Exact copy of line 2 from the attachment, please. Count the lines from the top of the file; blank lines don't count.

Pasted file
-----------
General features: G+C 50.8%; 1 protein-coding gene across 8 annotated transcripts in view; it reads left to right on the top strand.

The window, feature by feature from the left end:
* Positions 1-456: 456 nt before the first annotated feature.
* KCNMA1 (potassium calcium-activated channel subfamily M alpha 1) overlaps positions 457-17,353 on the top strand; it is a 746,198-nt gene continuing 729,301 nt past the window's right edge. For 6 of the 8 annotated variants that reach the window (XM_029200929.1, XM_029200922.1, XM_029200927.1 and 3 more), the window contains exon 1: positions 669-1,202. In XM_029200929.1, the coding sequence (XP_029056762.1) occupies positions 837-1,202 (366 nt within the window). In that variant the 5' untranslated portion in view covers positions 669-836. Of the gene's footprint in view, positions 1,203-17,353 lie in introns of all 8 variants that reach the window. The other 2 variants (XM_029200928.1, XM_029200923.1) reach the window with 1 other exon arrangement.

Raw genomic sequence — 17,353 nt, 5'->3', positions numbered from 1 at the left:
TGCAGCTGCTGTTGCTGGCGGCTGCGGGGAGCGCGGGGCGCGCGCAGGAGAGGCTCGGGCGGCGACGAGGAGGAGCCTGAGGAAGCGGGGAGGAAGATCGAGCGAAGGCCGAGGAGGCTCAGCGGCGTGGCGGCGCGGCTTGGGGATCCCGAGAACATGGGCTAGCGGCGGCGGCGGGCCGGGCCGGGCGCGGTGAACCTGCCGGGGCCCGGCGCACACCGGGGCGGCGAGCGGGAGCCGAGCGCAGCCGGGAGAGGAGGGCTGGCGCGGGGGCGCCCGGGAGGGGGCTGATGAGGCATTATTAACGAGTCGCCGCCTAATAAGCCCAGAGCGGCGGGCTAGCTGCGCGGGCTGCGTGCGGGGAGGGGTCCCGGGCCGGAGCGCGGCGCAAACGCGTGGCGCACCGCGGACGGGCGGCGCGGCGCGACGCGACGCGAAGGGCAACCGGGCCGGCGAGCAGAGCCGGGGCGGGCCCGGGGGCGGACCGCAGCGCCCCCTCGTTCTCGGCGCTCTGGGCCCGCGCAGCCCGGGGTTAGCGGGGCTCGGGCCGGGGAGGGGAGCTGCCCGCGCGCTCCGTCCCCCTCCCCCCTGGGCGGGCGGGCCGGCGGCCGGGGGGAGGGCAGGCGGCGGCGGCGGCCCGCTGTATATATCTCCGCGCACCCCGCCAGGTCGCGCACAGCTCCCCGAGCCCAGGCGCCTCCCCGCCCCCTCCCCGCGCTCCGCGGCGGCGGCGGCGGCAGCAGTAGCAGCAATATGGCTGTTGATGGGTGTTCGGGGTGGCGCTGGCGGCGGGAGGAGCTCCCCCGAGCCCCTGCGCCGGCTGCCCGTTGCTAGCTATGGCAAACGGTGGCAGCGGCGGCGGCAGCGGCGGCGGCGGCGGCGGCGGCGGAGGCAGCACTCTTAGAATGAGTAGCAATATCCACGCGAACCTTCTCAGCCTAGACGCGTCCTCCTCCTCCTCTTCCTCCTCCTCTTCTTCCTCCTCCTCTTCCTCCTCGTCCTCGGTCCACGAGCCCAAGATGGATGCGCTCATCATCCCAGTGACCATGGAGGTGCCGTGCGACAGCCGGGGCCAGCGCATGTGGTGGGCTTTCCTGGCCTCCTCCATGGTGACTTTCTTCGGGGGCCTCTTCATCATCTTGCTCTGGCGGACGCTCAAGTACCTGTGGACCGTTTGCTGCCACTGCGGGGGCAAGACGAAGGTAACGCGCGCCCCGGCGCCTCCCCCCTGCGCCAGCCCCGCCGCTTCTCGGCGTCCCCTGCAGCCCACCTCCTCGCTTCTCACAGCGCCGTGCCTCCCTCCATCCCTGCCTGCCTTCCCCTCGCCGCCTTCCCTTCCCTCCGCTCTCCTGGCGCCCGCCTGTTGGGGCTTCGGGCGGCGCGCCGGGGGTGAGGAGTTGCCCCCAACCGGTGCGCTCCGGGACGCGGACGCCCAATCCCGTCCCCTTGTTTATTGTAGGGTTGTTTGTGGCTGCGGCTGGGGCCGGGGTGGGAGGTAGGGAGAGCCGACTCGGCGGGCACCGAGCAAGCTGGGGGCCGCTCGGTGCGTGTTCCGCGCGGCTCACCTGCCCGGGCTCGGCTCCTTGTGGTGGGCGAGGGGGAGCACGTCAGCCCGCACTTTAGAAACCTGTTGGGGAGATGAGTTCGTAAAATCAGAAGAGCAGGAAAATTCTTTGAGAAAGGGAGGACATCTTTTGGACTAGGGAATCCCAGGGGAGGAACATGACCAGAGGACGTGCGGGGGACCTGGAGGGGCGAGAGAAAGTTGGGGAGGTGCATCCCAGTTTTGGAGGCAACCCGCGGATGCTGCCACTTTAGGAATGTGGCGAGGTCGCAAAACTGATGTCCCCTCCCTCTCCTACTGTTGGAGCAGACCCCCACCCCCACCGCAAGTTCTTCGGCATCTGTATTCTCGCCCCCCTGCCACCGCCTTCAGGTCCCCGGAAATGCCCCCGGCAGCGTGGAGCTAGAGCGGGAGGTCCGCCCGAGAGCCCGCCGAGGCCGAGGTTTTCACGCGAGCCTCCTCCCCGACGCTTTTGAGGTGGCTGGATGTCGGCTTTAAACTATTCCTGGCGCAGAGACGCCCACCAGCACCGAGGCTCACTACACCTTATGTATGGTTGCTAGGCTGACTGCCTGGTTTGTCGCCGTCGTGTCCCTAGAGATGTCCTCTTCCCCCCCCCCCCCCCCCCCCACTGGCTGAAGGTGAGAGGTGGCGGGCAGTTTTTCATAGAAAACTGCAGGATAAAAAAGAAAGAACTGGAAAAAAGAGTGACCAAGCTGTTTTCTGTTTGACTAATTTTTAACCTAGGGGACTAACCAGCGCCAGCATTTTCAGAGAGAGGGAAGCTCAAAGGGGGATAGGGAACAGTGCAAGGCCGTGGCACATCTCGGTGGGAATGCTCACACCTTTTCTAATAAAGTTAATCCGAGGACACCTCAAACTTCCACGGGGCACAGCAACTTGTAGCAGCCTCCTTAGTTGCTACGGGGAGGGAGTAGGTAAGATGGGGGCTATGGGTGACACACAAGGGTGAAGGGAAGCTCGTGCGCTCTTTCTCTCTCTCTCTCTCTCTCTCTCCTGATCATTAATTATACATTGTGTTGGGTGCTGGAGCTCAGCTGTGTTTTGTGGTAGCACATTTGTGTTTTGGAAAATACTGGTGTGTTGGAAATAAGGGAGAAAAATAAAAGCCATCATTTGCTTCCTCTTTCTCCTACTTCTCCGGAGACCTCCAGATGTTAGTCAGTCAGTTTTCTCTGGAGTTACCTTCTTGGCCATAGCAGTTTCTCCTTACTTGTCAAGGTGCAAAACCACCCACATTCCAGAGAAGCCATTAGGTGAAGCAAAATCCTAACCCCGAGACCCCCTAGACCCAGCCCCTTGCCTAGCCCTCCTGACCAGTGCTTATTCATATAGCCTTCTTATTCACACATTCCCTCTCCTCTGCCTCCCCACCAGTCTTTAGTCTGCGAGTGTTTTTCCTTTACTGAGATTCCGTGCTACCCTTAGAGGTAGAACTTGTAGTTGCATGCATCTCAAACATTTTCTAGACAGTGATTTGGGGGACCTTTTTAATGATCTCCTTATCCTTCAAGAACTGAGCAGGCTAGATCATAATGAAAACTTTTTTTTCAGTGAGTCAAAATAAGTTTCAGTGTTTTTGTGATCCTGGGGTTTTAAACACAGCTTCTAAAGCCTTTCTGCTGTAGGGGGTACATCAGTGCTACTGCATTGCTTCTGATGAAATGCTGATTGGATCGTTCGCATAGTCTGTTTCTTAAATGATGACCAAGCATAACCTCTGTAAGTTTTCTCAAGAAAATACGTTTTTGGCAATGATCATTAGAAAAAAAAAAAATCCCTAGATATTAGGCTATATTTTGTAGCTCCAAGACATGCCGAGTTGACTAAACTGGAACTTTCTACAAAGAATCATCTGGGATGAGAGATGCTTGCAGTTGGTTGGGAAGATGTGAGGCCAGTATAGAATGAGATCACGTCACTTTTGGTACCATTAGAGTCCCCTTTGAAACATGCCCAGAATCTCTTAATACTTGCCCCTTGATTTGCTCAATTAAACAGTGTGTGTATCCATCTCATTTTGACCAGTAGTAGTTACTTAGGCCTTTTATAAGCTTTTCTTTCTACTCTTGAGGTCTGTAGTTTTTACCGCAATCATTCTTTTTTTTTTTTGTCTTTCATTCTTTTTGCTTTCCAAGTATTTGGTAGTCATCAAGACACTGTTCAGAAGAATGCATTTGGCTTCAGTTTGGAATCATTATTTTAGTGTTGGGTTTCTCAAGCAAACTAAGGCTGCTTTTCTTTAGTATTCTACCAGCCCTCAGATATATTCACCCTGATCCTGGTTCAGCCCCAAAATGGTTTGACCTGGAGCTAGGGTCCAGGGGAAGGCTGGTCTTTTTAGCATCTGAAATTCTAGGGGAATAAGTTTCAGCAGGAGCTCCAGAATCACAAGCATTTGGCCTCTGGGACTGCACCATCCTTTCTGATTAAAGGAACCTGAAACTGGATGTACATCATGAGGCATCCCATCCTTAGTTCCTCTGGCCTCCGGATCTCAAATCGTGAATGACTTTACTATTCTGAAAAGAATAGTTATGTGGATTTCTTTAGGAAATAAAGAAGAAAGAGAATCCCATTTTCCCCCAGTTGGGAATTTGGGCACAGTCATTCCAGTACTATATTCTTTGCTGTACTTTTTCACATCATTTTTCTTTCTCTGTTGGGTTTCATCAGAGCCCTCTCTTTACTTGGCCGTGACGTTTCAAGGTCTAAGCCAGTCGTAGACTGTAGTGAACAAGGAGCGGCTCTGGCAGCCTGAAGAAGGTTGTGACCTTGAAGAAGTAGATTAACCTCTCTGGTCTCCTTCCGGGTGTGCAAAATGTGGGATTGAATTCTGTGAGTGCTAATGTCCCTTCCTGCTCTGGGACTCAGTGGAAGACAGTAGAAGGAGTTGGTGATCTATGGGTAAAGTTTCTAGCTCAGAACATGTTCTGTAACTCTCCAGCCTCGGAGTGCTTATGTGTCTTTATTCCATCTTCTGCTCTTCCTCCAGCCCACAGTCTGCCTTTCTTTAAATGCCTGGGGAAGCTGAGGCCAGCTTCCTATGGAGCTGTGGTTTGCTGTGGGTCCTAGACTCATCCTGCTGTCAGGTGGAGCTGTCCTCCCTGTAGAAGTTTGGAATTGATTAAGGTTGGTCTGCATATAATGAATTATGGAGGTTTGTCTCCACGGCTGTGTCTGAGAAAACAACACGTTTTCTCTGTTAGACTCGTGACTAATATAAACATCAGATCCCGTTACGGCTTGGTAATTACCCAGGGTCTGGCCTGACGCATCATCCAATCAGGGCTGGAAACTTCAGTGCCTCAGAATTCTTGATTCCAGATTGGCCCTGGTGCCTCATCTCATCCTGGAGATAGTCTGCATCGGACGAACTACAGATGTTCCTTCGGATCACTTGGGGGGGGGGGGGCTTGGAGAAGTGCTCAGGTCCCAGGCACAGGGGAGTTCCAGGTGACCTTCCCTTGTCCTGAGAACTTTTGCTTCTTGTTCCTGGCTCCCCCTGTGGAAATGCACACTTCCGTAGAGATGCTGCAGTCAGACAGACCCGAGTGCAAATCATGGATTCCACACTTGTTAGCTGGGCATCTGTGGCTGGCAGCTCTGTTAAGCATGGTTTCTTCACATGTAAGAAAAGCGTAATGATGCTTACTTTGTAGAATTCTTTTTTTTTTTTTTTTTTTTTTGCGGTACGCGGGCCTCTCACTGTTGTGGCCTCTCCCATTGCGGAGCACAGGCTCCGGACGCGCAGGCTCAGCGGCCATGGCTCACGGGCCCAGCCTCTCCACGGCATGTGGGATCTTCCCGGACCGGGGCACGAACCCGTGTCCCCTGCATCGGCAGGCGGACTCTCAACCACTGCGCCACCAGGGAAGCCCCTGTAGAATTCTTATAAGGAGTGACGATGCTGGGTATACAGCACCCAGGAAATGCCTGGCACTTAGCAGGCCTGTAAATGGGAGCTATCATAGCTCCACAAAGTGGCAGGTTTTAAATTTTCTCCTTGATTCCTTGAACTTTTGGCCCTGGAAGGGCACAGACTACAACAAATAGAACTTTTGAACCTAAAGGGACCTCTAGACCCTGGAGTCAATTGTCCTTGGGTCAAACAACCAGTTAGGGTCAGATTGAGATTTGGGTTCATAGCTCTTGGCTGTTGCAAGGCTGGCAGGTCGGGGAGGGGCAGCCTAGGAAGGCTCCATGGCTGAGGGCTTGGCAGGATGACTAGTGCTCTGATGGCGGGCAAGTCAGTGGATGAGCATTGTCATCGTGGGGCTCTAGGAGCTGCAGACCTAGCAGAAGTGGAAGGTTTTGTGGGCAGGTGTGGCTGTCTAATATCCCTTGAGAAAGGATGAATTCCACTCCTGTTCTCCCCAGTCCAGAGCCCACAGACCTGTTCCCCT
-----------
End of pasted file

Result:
The window, feature by feature from the left end: